Foundations and Trends® in Computer Graphics and Vision > Vol 7 > Issue 1

Full-Reference Image Quality Metrics: Classification and Evaluation

Marius Pedersen, Gjøvik University College, Norwegian Color Research Laboratory, Norway, marius.pedersen@hig.no Jon Yngve Hardeberg, Gjøvik University College, Norwegian Color Research Laboratory, Norway, jon.hardeberg@hig.no
 
Suggested Citation
Marius Pedersen and Jon Yngve Hardeberg (2012), "Full-Reference Image Quality Metrics: Classification and Evaluation", Foundations and TrendsĀ® in Computer Graphics and Vision: Vol. 7: No. 1, pp 1-80. http://dx.doi.org/10.1561/0600000037

Published: 29 Mar 2012
© 2012 M. Pedersen and J. Y. Hardeberg
 
Subjects
Image restoration and enhancement
 

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In this article:
1. Introduction
2. Classification of Image Quality Metrics
3. Survey of Image Quality Metrics
4. Evaluation of Image Quality Metrics
5. Conclusion
A. Image Quality Metric Overview
Acknowledgements
References

Abstract

The wide variety of distortions that images are subject to during acquisition, processing, storage, and reproduction can degrade their perceived quality. Since subjective evaluation is time-consuming, expensive, and resource-intensive, objective methods of evaluation have been proposed. One type of these methods, image quality (IQ) metrics, have become very popular and new metrics are proposed continuously. This paper aims to give a survey of one class of metrics, full-reference IQ metrics. First, these IQ metrics were classified into different groups. Second, further IQ metrics from each group were selected and evaluated against six state-of-the-art IQ databases.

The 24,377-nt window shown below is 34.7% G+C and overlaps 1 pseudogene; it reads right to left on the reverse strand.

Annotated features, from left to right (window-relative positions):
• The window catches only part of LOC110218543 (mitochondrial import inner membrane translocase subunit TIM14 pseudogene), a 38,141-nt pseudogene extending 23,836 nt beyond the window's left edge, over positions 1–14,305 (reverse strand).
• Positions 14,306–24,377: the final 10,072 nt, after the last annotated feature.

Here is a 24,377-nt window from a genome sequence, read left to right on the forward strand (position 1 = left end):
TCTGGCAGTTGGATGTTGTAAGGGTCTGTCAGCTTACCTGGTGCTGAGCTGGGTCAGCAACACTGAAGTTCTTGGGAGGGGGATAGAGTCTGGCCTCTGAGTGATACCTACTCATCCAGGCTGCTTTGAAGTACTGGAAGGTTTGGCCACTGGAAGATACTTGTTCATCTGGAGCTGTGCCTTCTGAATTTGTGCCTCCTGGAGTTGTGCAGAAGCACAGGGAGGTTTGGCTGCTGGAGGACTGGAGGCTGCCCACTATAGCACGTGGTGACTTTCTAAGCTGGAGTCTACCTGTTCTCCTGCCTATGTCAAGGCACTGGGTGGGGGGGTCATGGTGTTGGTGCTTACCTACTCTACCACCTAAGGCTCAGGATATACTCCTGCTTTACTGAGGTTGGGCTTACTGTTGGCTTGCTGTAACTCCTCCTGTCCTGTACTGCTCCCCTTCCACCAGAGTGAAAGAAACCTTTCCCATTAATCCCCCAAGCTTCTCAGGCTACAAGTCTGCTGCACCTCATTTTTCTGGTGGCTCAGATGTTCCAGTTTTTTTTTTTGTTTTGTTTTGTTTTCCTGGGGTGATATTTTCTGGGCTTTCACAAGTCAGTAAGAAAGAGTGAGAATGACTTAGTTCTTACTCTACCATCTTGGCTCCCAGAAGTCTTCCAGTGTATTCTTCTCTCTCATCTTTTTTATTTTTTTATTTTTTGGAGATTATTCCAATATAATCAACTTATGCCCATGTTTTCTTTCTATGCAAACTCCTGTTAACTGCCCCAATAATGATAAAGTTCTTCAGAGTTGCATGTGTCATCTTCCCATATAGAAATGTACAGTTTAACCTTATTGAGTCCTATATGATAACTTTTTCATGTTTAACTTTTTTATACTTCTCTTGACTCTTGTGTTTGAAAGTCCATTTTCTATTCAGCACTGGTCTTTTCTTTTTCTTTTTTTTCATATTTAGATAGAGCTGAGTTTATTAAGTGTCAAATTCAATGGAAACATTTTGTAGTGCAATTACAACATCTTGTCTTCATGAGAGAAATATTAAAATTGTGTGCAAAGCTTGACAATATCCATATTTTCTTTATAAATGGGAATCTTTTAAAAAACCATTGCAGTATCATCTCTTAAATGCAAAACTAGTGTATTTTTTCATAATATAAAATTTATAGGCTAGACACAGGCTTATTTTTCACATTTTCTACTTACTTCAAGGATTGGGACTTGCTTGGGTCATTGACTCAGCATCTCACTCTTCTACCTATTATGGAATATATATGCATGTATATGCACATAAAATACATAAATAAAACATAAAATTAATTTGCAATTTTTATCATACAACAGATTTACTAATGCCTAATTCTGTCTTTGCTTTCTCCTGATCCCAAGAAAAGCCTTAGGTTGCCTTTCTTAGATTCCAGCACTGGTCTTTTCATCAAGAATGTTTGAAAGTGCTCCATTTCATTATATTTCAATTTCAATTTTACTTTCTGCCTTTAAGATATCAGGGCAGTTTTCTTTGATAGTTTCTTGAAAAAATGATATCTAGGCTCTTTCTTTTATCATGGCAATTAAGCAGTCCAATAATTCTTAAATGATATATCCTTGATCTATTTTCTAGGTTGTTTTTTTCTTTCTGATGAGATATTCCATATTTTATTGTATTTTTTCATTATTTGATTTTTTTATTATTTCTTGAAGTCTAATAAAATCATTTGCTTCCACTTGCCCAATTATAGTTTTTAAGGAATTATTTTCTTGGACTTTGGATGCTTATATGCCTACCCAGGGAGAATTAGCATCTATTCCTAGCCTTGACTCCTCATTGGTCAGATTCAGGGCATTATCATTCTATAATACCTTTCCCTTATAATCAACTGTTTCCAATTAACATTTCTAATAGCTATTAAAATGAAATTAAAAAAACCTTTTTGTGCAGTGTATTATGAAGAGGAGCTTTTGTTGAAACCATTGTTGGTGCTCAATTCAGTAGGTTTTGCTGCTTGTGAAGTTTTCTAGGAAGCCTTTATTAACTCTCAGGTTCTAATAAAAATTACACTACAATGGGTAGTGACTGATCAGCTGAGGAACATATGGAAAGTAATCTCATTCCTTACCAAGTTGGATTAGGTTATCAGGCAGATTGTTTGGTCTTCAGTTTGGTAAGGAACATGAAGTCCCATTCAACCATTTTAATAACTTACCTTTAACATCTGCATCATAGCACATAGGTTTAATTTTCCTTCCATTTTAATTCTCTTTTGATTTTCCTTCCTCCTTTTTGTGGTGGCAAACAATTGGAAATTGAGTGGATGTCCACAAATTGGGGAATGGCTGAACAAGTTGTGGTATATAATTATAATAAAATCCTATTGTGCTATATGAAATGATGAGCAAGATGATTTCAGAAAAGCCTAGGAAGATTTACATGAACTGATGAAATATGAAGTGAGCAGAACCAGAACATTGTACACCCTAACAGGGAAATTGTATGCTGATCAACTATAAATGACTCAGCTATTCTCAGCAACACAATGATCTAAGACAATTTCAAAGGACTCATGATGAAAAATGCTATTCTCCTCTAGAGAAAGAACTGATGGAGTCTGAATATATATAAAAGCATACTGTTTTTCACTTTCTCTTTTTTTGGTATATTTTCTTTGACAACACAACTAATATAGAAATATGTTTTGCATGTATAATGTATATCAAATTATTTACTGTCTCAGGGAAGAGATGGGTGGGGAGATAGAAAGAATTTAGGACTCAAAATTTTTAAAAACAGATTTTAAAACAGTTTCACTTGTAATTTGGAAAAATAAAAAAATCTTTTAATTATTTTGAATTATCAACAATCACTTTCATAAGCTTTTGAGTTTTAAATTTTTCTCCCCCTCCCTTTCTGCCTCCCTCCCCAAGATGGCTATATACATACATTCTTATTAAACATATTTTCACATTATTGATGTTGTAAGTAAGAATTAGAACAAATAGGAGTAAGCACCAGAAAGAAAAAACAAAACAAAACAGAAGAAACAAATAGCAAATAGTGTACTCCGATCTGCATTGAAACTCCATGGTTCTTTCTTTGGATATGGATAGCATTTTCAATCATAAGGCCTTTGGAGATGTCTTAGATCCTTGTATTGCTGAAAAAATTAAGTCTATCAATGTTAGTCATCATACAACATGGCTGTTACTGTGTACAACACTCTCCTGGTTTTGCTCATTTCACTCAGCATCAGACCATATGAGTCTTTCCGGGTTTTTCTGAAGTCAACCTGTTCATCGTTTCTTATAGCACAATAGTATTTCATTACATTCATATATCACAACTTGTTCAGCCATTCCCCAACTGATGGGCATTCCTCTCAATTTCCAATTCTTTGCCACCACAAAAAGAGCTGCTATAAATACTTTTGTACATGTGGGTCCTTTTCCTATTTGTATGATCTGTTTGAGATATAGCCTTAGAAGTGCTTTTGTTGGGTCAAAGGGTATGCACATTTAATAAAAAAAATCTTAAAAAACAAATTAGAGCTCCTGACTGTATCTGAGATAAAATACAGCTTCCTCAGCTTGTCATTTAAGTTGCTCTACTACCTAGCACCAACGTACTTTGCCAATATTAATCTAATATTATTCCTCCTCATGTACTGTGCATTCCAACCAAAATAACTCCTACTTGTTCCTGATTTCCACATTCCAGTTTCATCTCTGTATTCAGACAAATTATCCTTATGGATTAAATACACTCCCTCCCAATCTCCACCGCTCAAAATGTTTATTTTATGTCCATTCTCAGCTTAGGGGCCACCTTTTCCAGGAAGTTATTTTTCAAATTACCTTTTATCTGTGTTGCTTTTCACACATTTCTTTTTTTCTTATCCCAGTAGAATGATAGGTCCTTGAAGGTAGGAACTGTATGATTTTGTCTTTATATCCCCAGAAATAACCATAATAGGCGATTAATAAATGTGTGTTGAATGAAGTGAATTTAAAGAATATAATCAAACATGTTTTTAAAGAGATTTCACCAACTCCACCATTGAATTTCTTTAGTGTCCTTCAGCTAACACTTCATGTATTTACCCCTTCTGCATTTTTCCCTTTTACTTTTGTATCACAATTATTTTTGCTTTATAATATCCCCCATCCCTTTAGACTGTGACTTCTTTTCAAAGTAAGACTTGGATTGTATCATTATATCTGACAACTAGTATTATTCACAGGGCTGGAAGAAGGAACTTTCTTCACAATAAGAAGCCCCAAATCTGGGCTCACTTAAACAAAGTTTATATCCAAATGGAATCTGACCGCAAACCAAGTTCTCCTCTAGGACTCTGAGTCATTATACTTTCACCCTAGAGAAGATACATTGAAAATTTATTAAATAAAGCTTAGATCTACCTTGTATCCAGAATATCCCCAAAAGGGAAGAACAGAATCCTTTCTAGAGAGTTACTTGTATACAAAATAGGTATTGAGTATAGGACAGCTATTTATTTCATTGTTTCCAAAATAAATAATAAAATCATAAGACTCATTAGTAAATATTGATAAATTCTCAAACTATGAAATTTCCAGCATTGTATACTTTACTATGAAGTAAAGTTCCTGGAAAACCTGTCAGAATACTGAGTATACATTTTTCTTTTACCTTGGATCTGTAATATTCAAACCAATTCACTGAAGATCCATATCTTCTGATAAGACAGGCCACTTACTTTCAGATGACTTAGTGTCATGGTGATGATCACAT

DOI:10.1561/0600000037
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Table of contents:
1. Introduction
2. Classification of image quality metrics
3. Survey of image quality metrics
4. Evaluation of image quality metrics
5. Conclusion
A. Image quality metric overview
Acknowledgements
References

Full-Reference Image Quality Metrics

Images are subject to a wide variety of distortions during acquisition, processing, storage, and reproduction. These distortions can degrade their perceived quality. Since subjective evaluation is time-consuming, expensive, and resource intensive, objective methods of evaluation have been proposed. One such method, image quality metrics, has become very popular and new metrics are continuously being proposed.

This short book provides a survey of one particular class of metrics, full-reference image quality metrics. It starts by classifying image quality metrics into four groups: mathematically based metrics, low-level metrics, high-level metrics, and other metrics. It goes on to explain selected image quality metrics from each group in detail. Similarities and differences between the metrics are then discussed. This classification is helpful for understanding the foundation on which the metrics were created. Further image quality metrics from each group are then selected and evaluated against six state-of-the-art image quality databases. This evaluation of full-reference image quality metrics is one of the most extensive carried out in the literature and makes the text an invaluable reference for students and researchers in the imaging field.

 
CGV-037